Below is the text of a letter sent by the RSPCA to every Local Authority (LA) in the country regarding its crusade against reptile keeping.
It is very important to recognise that this campaign is not simply to stop imports of reptiles into the European Union (EU) but also to restrict the keeping of reptiles. The full report 'Mortality and morbidity in private husbandry of reptiles' specifically claims that category 1 species should not be kept by private keepers.
Local authorities are responsible for issuing Pet Shop Licenses in the UK.
JNCC advise the government scientific advisers.
What follows are just a few examples from category 1, which in the opinion of the RSPCA report are not to be kept by private keepers:
Leopard tortoise Geochelone pardalis
Veiled chameleon Chamaelo calyptratus
Panther chameleon Furcifer pardalis
Bosc monitor Varanus exanthematicus
Common boa Boa constrictor
Rainbow boa Epicates cenchria
Carpet python Morelia spilota
Note that all of these species have been kept successfully and bred in captivity (including the two chameleon species listed) by reptile keepers. We have already noted elsewhere the extreme contempt of German scientists for this report.
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Royal Society for the Prevention of Cruelty to Animals
Patrons HM The Queen, HM Queen Elizabeth The Queen Mother Vice Patron His Grace The Archbishop of Canterbury
Registered charity no. 219099
March 11, 2002
Far from home: mortality and morbidity rates in reptiles
I have enclosed a summary of a new report*, commissioned by the RSPCA, into the welfare problems experienced by reptiles kept in captivity.
You will be aware that the RSPCA has well publicised concerns about the welfare of captive reptiles and other exotic species. The new report has highlighted four categories of particularly vulnerable reptiles which are either not suitable for private owners and others which should only be kept by qualified keepers. The RSPCA is officially launching the report on March 13 and will use it to campaign within the European Union to have the most vulnerable reptiles banned from import in to the EU. The Society will also be seeking import bans and tighter restrictions on import of other reptile species.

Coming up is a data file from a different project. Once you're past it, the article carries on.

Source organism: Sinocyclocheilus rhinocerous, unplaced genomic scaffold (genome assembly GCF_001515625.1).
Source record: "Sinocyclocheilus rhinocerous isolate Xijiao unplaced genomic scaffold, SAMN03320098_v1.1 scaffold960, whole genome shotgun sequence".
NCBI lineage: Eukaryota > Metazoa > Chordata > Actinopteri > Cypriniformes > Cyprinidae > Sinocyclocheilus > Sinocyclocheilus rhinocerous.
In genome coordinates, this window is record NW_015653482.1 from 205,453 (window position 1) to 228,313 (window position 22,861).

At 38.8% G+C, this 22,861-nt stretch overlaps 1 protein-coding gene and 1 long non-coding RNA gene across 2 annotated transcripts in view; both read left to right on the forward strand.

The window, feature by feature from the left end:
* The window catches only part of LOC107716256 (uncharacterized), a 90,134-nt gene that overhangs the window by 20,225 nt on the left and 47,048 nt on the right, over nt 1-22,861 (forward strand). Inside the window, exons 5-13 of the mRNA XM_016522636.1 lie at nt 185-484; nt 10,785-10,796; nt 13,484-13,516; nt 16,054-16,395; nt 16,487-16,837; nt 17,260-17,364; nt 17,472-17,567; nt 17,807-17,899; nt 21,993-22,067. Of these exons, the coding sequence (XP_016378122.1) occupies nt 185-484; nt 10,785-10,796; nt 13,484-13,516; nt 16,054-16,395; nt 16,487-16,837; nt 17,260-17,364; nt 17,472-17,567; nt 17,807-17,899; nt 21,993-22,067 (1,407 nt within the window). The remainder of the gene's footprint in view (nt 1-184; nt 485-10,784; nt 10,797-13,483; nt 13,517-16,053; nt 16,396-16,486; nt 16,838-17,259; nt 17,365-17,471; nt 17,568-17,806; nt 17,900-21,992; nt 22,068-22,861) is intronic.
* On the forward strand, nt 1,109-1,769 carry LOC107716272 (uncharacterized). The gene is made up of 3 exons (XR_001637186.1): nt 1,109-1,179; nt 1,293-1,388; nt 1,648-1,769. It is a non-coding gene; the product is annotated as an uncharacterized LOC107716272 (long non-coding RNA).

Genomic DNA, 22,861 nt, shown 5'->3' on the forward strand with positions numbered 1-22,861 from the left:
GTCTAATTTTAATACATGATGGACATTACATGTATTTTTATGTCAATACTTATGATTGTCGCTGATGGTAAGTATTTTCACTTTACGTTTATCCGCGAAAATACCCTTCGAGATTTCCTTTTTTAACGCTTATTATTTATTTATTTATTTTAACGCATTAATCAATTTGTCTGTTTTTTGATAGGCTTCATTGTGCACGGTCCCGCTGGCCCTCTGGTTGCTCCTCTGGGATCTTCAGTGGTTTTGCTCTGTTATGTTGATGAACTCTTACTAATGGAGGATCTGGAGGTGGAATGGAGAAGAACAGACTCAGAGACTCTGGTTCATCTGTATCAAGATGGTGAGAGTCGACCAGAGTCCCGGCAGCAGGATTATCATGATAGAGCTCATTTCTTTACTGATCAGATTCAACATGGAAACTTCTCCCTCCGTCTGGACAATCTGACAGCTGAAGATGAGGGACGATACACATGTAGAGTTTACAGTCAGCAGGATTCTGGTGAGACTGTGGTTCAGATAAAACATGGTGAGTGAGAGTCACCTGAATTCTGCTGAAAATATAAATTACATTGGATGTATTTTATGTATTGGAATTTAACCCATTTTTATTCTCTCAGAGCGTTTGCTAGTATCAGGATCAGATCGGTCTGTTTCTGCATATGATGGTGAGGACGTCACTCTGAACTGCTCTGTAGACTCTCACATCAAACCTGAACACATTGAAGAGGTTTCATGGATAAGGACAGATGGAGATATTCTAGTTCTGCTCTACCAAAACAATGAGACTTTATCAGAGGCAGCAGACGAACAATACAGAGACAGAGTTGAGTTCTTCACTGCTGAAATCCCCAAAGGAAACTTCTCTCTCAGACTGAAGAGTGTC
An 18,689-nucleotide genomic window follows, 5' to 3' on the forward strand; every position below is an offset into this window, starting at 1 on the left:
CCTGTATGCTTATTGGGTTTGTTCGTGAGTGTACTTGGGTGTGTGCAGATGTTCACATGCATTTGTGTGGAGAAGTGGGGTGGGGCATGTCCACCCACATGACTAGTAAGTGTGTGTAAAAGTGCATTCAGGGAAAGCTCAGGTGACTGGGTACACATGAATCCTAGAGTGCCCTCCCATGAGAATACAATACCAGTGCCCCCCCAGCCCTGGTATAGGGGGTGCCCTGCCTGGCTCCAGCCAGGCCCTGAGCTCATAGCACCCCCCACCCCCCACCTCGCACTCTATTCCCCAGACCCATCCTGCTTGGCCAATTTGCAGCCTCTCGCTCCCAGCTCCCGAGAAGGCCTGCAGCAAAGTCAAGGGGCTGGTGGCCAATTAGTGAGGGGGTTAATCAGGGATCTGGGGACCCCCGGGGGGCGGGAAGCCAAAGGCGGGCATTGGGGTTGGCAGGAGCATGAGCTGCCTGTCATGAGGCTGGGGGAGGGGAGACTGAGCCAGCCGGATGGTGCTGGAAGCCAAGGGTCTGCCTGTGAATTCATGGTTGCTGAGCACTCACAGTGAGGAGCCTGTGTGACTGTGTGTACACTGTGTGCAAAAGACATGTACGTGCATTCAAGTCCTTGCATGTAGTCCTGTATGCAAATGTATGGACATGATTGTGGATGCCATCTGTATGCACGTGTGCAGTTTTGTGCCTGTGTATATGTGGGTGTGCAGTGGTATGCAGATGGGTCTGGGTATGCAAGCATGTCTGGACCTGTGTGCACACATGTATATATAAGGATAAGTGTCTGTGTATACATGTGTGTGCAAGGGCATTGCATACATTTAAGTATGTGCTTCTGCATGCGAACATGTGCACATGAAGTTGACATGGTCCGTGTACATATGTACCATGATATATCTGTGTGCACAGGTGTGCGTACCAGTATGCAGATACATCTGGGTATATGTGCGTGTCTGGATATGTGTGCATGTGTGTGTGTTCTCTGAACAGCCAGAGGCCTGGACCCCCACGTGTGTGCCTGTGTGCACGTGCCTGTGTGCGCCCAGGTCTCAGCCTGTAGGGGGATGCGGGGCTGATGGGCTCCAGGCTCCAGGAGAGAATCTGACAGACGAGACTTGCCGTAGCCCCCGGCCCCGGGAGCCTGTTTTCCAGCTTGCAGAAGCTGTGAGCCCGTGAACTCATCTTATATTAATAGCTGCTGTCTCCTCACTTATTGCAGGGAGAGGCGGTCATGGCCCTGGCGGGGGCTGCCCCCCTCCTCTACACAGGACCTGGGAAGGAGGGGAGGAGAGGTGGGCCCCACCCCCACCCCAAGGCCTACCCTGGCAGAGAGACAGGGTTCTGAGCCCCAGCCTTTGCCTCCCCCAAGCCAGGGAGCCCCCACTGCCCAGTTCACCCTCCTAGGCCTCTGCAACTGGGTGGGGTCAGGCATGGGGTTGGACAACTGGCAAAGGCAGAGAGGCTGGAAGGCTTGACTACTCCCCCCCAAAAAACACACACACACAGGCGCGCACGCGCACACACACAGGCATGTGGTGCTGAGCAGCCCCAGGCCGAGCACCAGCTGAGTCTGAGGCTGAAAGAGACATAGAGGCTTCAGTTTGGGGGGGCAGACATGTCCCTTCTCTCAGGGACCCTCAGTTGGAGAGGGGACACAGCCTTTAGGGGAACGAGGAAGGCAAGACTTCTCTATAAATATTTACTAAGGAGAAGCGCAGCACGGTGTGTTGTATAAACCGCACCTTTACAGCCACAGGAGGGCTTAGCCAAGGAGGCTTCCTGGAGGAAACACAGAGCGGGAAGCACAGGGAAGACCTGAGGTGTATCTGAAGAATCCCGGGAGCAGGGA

I have sent you a copy of the report because as the licensing authority for any reptile pet shops which may exist in your area, you will be interested in some of the data contained within the summary and within the main report, Mortality and morbidity in private husbandry of reptiles, which is available from the RSPCA's Wildlife department at the address given below.
In the light of the data contained within the report you may therefore wish to consider whether or not the local authority should restrict the sale of vulnerable reptiles on welfare grounds. Category 1 reptiles are considered by the RSPCA as not suitable for private husbandry and therefore believes that pet shops should be strongly discouraged from selling them on welfare grounds. The Society would also strongly urge all local authorities to ensure that pet shop owners selling reptiles are suitably experienced and that appropriate care information is provided to each new owner.
As a local authority you may also wish to express your support for the RSPCA's campaign or write with your own concerns, as a statutory licensing authority, to the Joint Nature Conservancy Council. The JNCC is the scientific advisory body which advises the Government on the UK's CITES policy. They can be written to at: Monkstone House, City Road, Peterborough, PE1 1JY. We would be very pleased to receive copies of any responses you receive.
If you would like further information or copies of the report please contact: Sarah Kennell, Information Officer, Wildlife Department at the address below or e mail: skennell(@rspca.org.uk.
Joceline Tran, Local Government Campaigns Officer
* Altherr S and Freyer D. Mortality and morbidity in private husbandry of reptiles, 2001.
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